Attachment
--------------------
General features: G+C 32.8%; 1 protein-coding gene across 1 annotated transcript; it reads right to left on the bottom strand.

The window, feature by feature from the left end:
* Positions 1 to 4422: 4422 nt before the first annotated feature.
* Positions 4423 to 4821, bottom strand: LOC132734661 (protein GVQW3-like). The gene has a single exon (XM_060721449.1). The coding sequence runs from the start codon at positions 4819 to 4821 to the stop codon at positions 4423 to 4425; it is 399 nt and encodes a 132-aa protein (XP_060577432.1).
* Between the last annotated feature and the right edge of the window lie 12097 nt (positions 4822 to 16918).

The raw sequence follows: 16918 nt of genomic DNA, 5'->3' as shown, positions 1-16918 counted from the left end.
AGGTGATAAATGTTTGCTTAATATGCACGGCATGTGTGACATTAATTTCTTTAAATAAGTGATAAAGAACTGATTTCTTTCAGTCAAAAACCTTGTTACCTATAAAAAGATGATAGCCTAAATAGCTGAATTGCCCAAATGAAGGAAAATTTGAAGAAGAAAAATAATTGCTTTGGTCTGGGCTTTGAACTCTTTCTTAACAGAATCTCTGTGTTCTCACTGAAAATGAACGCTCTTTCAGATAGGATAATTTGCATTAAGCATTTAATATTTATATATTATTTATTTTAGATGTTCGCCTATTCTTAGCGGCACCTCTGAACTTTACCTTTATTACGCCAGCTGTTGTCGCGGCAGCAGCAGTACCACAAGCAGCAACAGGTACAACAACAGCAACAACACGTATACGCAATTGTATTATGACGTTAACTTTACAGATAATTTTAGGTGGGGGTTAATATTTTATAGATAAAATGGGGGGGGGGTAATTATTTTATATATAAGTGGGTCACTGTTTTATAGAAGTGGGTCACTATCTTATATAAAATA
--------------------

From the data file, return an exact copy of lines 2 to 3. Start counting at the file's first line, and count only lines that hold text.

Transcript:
The window, feature by feature from the left end:
* Positions 1 to 4422: 4422 nt before the first annotated feature.